If you’ve seen New York City’s celebrated High Line, you might expect Chicago’s long-awaited 606 (and its elevated portion, the Bloomingdale Trail) to look similar. After all, they’re both elevated rail beds converted into green pathways. But while the High Line allows only walkers, the 606 welcomes cyclists, runners, and leashed dogs too. And while each section of the High Line opened only when perfectly landscaped, all 2.7 miles of the 606 will open this Saturday, even though many of its gardens and other planned elements are not yet installed.
A spokesperson from the nonprofit Trust for Public Land, which is working with the city to develop the site, declined to estimate when the 606 will be finished. (Given that the necessary funds have not yet been raised, it could take years.) What you’ll see starting this weekend is an interesting mix, a place where fledgling plants bump up against gritty remnants of Chicago’s industrial past.
Read more about the 606 and its history.
Everything You Need to Know About the 606
1600 West This ground-level park, with a dog run and baseball field, is the largest to abut the trail. Here the 606’s creators plan to build a “wheel-friendly event plaza”: a skate park where wheelchairs and bikes can whiz along with the skateboards. (Not every neighbor is pleased.)
Damen Arts Plaza
2000 West This open space on the trail level will accommodate still more art. The first piece, due in late July, will be a sculpture by New York artist Chakaia Booker (it will remain there until next summer). From here, a ramp leads down to leafy Churchill Park. Once you reach the ground, look back at the trail wall. You’ll see three painted panels by local artist Louis DeMarco, who is part of Project Onward, a nonprofit that works with artists who have mental and developmental disabilities.
2200 West Limestone boulders, arborvitae trees, and sugar maples lead you from this ground-level park up to the trail. Overlooking the scene is a billboard repurposed to show art. Currently on view: a print by Chicago artist Kay Rosen, known for her graphic use of typefaces.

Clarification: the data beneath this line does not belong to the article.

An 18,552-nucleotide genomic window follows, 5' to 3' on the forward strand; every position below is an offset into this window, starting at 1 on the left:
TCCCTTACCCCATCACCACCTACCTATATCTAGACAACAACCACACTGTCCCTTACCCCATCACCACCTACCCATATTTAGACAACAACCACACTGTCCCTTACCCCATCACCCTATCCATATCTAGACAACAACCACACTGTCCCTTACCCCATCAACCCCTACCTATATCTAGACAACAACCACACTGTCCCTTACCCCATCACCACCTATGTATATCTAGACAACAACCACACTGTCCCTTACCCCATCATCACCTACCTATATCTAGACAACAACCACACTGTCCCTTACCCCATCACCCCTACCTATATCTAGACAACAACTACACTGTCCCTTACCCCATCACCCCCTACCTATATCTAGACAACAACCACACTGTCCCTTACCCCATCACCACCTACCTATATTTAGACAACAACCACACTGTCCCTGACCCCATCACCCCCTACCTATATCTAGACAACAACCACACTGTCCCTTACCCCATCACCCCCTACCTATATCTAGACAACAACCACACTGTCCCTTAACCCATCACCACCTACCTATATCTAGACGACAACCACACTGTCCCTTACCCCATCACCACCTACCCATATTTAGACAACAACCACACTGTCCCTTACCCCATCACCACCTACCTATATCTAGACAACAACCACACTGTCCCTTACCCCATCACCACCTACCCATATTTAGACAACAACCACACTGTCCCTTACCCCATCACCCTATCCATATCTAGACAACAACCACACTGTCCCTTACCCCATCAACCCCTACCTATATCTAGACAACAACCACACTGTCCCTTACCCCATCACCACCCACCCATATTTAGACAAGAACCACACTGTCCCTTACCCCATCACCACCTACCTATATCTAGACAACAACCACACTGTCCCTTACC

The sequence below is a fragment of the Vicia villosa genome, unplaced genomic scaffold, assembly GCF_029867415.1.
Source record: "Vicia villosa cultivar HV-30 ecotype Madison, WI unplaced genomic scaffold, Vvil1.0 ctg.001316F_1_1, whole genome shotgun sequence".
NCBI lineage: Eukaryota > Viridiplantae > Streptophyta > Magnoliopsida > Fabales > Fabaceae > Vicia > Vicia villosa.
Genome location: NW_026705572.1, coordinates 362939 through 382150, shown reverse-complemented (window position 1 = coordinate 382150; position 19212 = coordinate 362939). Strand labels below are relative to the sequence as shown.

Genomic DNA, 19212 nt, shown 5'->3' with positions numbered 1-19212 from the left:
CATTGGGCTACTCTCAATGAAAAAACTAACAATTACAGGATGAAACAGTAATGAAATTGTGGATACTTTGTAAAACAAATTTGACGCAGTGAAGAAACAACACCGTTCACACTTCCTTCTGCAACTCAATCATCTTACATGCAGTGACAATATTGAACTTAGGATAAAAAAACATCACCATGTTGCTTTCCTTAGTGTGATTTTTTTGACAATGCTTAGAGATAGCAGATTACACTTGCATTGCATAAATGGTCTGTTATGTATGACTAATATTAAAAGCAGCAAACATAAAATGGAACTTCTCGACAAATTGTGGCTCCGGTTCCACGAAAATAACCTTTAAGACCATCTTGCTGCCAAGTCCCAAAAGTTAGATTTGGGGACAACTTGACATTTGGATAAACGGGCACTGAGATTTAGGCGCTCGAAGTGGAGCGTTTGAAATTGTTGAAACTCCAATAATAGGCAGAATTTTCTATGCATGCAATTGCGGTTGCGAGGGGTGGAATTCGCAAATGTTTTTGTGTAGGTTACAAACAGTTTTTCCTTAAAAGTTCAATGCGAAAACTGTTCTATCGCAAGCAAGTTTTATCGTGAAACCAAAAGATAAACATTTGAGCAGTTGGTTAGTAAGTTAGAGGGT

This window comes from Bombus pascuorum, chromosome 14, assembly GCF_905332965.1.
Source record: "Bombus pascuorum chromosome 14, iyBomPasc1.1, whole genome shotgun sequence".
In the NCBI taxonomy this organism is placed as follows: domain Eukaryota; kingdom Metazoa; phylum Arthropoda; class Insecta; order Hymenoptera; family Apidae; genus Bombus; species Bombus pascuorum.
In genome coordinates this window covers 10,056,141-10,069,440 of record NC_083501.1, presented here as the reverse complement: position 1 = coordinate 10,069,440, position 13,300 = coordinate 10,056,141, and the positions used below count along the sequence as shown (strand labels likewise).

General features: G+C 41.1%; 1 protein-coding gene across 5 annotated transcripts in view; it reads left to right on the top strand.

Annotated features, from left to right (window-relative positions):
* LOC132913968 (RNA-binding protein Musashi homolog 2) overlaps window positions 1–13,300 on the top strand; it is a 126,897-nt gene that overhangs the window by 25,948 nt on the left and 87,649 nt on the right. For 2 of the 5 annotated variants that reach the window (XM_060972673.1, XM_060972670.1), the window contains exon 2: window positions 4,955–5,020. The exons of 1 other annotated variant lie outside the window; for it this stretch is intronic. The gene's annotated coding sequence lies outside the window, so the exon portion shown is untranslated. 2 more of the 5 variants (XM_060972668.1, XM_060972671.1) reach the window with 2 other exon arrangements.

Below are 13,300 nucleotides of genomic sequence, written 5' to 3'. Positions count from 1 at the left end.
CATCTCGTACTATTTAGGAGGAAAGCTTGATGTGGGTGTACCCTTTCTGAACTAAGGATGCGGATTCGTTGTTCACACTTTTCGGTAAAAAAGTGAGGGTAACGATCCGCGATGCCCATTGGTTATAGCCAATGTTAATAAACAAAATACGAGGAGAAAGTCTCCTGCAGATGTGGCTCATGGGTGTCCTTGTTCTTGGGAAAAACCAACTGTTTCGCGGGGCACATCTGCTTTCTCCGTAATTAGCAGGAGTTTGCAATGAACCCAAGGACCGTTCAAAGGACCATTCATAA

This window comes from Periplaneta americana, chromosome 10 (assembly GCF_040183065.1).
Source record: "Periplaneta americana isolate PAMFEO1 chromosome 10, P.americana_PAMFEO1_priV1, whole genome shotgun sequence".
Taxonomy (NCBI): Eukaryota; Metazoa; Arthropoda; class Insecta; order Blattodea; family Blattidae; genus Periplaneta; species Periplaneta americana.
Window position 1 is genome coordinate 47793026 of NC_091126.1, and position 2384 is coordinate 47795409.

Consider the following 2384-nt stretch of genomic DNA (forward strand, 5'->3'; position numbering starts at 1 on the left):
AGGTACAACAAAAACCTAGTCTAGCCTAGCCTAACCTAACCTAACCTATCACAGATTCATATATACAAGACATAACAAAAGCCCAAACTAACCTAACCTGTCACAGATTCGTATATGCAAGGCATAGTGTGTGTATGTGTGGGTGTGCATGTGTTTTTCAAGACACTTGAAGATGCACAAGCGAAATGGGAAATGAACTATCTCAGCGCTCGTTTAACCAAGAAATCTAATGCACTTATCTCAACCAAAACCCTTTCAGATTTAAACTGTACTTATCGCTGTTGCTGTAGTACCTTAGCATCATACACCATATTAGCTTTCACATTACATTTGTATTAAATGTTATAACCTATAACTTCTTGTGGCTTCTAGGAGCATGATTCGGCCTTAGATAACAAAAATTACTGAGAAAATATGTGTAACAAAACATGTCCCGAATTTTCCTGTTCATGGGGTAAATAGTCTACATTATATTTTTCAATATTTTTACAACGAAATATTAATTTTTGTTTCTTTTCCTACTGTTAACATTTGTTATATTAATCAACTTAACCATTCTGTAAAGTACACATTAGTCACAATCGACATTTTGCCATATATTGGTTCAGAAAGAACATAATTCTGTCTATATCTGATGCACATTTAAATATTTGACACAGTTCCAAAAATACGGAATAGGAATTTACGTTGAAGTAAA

2550 to 2500 West As hundreds of fern-like sumac saplings grow, their branches will eventually arch over the trail. Landscape architect Matthew Urbanski wants you to witness this process: The living installation, he says, “is about the passing of time.”
3000 West Pause to rest on wooden stadium-style seating and take in the vista. Before you lies Humboldt Boulevard, designed by noted architect William LeBaron Jenney. Part of a national historic district, it’s lined with trees and stately century-old houses.
Julia de Burgos Park
3100 to 3050 West Currently being expanded to join the trail, this romantic park includes a “poetry garden” with flowering plants (viburnum, magnolia). Still to come: a space for poetry readings, a fitting tribute to the Puerto Rican poet for whom the park was named.
3400 West A picnic lawn, kids’ play space, and “learning garden” on a ground-level park that slopes up to meet the trail—Cool! When it’s finished, that is. Right now, you’ll see only a “graffiti garden” designed by local artists on the trail’s outer walls.
3550 to 3500 West If you make a beeline to this grove on a scorching day this summer, you may be disappointed: Though more than 700 poplars have been planted here, it will be years before most are tall enough to cast much shade.
3750 West Working with the Adler Planetarium, artist Frances Whitehead designed a structure—built atop a manmade hill with a spiraling ramp—that resembles an ancient solar observatory (and works like one too). Planned but unbuilt: a park surrounding it.